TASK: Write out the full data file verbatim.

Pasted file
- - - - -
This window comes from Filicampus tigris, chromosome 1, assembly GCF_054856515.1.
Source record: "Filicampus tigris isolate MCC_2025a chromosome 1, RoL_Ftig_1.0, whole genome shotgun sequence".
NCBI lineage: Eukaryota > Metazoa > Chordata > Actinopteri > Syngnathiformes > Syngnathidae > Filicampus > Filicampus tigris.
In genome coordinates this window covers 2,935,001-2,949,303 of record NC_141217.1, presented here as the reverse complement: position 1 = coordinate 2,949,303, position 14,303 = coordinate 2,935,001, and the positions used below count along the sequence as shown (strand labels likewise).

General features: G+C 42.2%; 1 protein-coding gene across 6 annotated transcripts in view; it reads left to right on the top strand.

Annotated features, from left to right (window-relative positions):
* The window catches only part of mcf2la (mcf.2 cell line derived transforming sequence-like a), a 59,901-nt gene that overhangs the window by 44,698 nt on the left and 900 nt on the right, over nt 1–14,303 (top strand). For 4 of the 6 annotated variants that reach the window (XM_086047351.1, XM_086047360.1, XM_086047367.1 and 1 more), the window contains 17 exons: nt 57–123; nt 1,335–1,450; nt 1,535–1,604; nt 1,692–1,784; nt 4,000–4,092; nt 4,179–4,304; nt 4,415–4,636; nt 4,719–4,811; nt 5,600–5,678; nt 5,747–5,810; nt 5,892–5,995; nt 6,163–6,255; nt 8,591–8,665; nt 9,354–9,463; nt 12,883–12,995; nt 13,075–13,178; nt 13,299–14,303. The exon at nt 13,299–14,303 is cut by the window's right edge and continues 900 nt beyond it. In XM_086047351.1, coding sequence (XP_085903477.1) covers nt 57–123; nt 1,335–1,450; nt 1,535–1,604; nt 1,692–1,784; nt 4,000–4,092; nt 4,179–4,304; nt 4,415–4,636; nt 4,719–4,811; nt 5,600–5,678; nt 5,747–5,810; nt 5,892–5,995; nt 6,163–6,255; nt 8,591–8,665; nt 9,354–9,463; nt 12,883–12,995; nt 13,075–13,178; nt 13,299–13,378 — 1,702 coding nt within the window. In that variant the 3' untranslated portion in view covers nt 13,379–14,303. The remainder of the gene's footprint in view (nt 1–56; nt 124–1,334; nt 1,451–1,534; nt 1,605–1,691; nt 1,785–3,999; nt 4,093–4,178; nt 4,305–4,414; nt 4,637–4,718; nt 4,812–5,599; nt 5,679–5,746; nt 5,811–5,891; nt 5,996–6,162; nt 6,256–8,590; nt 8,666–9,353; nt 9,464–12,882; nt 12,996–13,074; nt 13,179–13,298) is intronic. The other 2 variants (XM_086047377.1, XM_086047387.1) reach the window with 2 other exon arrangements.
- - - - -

This window comes from Filicampus tigris, chromosome 1, assembly GCF_054856515.1.
Source record: "Filicampus tigris isolate MCC_2025a chromosome 1, RoL_Ftig_1.0, whole genome shotgun sequence".
NCBI lineage: Eukaryota > Metazoa > Chordata > Actinopteri > Syngnathiformes > Syngnathidae > Filicampus > Filicampus tigris.
In genome coordinates this window covers 2,935,001-2,949,303 of record NC_141217.1, presented here as the reverse complement: position 1 = coordinate 2,949,303, position 14,303 = coordinate 2,935,001, and the positions used below count along the sequence as shown (strand labels likewise).

General features: G+C 42.2%; 1 protein-coding gene across 6 annotated transcripts in view; it reads left to right on the top strand.

Annotated features, from left to right (window-relative positions):
* The window catches only part of mcf2la (mcf.2 cell line derived transforming sequence-like a), a 59,901-nt gene that overhangs the window by 44,698 nt on the left and 900 nt on the right, over nt 1–14,303 (top strand). For 4 of the 6 annotated variants that reach the window (XM_086047351.1, XM_086047360.1, XM_086047367.1 and 1 more), the window contains 17 exons: nt 57–123; nt 1,335–1,450; nt 1,535–1,604; nt 1,692–1,784; nt 4,000–4,092; nt 4,179–4,304; nt 4,415–4,636; nt 4,719–4,811; nt 5,600–5,678; nt 5,747–5,810; nt 5,892–5,995; nt 6,163–6,255; nt 8,591–8,665; nt 9,354–9,463; nt 12,883–12,995; nt 13,075–13,178; nt 13,299–14,303. The exon at nt 13,299–14,303 is cut by the window's right edge and continues 900 nt beyond it. In XM_086047351.1, coding sequence (XP_085903477.1) covers nt 57–123; nt 1,335–1,450; nt 1,535–1,604; nt 1,692–1,784; nt 4,000–4,092; nt 4,179–4,304; nt 4,415–4,636; nt 4,719–4,811; nt 5,600–5,678; nt 5,747–5,810; nt 5,892–5,995; nt 6,163–6,255; nt 8,591–8,665; nt 9,354–9,463; nt 12,883–12,995; nt 13,075–13,178; nt 13,299–13,378 — 1,702 coding nt within the window. In that variant the 3' untranslated portion in view covers nt 13,379–14,303. The remainder of the gene's footprint in view (nt 1–56; nt 124–1,334; nt 1,451–1,534; nt 1,605–1,691; nt 1,785–3,999; nt 4,093–4,178; nt 4,305–4,414; nt 4,637–4,718; nt 4,812–5,599; nt 5,679–5,746; nt 5,811–5,891; nt 5,996–6,162; nt 6,256–8,590; nt 8,666–9,353; nt 9,464–12,882; nt 12,996–13,074; nt 13,179–13,298) is intronic. The other 2 variants (XM_086047377.1, XM_086047387.1) reach the window with 2 other exon arrangements.